Kale Made Simple In Seven Steps
Looking to try new, healthier meals in the new year? Consider experimenting with kale. It’s a tricky green, but it doesn’t have to be. In its raw state, kale is rough, tough and requires a lot of chewing. Not your type? No worries. There are ways around it. Here are a few tips to mastering a kale salad.
Wondering what the hype surrounding kale is? It’s a cruciferous vegetable, which means it is rich in vitamins C, which is good for healing E, which is good for skin and K, which helps with blood clotting. The veggie also serves as a source of fiber. According to the The National Cancer Institute, the vegetable has been used in studies when it comes to fighting lung and breast cancers among others.
When you go shopping, it’s good to have a background of the different types you might find. Curly kale is the most common. It can be identified by its rough texture and curly leaves. Scarlet kale is similar except in color, as it has a dark purple-red color to it. Tuscan kale, also known as Lacinato, comes with bumpy leaves, and baby kale’s smooth leaves give it away. There’s no right or wrong, so don’t be afraid to experiment with different kinds.
Heading to the grocery store soon? Be sure to have the following:
2 cups - Raw Kale
¼ cup - Olive oil
2 tablespoons - Lemon juice
Chopped protein (chicken, fish, salmon, tuna, tofu)
Salt, black pepper and garlic to taste
Prep time: 15-30 minutes, depending on preference of taste.
Step 1: Prepare any protein to your liking. Blackened chicken or a spicy tuna will add a little bit of flare. Keep it vegan by adding tofu or consider a vegetarian option. Once it’s ready, place it to the side. It will be needed later on. Depending on the desired level of kale tenderness, this step can be completed after step 5 instead.
Step 2: Use a colander to thoroughly rinse the kale. Once the water is drained, take each piece of kale and remove the hard stem running down the middle. It’s got to go. Transfer the leafy parts to the bowl. Hold on to the colander as it might be needed down the line.
Step 3: Coat the kale leaves in the olive oil. Make sure the leaves aren’t drowned but make sure they are covered. Add lemon juice and salt.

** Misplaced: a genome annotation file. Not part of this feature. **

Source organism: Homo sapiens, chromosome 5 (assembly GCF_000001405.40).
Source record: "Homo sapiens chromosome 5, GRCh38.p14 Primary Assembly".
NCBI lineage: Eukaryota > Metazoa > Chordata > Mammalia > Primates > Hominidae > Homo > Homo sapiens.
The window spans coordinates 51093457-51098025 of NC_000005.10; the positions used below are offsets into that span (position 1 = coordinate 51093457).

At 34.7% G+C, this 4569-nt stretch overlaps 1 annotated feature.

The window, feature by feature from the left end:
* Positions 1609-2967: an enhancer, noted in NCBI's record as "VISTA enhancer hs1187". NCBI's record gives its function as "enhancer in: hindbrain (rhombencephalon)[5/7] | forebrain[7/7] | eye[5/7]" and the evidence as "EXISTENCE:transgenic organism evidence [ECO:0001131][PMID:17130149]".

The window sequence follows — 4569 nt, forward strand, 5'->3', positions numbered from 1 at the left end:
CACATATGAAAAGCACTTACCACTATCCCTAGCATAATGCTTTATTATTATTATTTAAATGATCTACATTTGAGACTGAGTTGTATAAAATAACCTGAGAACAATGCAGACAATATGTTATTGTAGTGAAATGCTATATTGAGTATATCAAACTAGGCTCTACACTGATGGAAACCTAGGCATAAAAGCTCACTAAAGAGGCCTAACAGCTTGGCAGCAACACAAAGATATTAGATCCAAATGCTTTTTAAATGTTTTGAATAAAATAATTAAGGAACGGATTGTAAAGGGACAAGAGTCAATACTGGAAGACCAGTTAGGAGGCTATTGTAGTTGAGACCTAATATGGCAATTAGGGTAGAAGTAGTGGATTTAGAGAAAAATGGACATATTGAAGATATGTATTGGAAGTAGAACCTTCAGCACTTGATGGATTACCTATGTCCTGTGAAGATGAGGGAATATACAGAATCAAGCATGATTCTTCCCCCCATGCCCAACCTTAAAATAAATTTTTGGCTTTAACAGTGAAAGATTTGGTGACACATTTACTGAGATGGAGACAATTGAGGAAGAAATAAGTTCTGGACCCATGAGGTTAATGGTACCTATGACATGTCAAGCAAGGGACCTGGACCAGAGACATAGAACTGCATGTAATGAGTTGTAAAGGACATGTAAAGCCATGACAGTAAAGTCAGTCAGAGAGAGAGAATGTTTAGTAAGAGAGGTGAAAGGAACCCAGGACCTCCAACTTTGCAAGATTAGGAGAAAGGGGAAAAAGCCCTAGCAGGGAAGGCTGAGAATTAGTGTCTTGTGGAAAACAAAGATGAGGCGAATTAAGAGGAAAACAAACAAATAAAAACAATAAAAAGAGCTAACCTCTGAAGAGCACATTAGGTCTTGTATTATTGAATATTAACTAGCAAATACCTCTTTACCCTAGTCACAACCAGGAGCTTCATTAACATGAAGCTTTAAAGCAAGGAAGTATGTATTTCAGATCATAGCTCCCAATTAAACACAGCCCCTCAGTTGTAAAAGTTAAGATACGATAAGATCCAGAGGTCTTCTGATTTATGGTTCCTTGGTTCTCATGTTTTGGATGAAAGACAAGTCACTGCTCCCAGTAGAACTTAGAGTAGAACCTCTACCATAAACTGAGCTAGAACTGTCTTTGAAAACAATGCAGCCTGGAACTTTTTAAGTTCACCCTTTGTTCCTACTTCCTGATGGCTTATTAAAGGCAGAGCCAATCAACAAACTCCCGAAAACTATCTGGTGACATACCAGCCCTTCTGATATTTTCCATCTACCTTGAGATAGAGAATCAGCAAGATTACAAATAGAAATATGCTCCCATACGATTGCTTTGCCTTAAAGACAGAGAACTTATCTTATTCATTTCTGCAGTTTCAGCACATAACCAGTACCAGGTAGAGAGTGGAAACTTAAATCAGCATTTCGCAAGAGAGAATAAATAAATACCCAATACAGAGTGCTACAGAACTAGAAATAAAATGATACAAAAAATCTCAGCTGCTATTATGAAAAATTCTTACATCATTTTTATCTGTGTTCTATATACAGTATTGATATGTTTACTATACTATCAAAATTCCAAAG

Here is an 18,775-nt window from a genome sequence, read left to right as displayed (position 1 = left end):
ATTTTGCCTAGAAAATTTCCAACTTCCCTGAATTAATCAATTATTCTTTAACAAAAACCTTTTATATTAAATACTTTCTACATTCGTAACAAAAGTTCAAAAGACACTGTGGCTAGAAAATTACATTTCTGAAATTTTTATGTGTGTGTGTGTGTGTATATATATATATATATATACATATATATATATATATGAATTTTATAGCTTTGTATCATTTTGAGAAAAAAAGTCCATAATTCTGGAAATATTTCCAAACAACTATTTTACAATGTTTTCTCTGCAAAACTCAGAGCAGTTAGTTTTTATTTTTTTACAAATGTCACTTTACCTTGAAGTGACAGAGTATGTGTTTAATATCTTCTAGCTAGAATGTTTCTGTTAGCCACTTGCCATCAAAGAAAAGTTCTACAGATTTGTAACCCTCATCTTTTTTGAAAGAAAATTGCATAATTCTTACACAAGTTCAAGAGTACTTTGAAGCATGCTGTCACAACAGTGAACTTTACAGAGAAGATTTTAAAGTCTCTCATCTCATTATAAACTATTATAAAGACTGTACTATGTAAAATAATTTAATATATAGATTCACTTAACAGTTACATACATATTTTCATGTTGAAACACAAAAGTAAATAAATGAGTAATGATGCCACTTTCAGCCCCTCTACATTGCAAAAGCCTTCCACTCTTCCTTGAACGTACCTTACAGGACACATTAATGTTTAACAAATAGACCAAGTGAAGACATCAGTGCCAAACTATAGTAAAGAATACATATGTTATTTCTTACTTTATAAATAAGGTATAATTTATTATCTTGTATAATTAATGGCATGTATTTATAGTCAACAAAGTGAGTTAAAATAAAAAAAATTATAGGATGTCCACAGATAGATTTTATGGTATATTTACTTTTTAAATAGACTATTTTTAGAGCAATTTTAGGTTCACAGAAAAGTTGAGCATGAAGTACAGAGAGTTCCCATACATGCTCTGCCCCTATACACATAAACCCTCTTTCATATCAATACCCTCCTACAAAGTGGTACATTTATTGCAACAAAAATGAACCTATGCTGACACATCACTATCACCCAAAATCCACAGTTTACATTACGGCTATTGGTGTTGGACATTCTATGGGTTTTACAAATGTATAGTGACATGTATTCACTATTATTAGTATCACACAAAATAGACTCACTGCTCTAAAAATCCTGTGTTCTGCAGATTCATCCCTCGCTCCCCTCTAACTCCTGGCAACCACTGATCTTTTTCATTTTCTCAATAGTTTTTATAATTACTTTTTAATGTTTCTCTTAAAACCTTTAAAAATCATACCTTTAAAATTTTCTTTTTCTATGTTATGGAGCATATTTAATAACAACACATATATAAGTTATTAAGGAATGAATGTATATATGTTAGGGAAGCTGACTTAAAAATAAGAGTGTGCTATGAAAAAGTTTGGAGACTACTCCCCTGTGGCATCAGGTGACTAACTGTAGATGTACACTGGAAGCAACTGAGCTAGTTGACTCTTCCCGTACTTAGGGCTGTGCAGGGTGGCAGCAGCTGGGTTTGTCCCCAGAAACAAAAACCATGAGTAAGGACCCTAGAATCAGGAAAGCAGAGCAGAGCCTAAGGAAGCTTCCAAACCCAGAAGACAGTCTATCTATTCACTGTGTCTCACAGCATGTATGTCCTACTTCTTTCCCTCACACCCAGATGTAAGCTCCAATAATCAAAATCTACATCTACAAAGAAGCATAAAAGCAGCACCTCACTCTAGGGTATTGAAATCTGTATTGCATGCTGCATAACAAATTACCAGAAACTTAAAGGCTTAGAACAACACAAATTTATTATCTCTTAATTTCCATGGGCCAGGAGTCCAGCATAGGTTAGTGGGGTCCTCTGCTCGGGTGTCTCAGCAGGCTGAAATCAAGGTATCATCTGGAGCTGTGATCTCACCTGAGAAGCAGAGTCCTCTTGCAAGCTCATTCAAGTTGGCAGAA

Step 4: It’s time to play with your food - literally. This is going to get messy, so be prepared. Remove any rings or bracelets and roll up your sleeves if you haven’t already done so. This will sound strange to those new to kale, but it’s necessary to massage the kale. Yes, massage it. Scrunch it, squeeze it, and get to know it. There’s some sort of scientific reasoning behind massaging kale to make it more tender, but we won’t get into that. Add lemon juice to the mixture. Massage until the leaves are evenly and well coated.
Step 5: After about five minutes, it’s safe to stop. For now. Not super hungry? Have some free time to spare? Cover the bowl and leave it to sit in the mixture. This will allow it to set in. The more the leaves are massaged and the longer it sits, the more tender your final salad will be.
(Note: This would be the point to prepare the protein if it has not yet been. If it is done already, consider doing laundry or checking Instagram to keep from getting anxious. Remember, good things come to those who wait. )
Step 6: Ding! Time’s up. It’s almost time to eat. Feel free to rinse the leaves free of the olive oil-lemon juice mixture in the colander. Add in protein, black pepper, garlic, and any other seasoning. Consider combining with other vegetables including lettuce, onions or carrots. Croutons and cranberries also make great additions. Toss with dressing.
(Note: It is OK to leave the final, tossed salad overnight to continue the tenderizing process. Due to its texture and what some would call stubbornness, the leaves won’t be soggy in the morning, or even around lunch time. )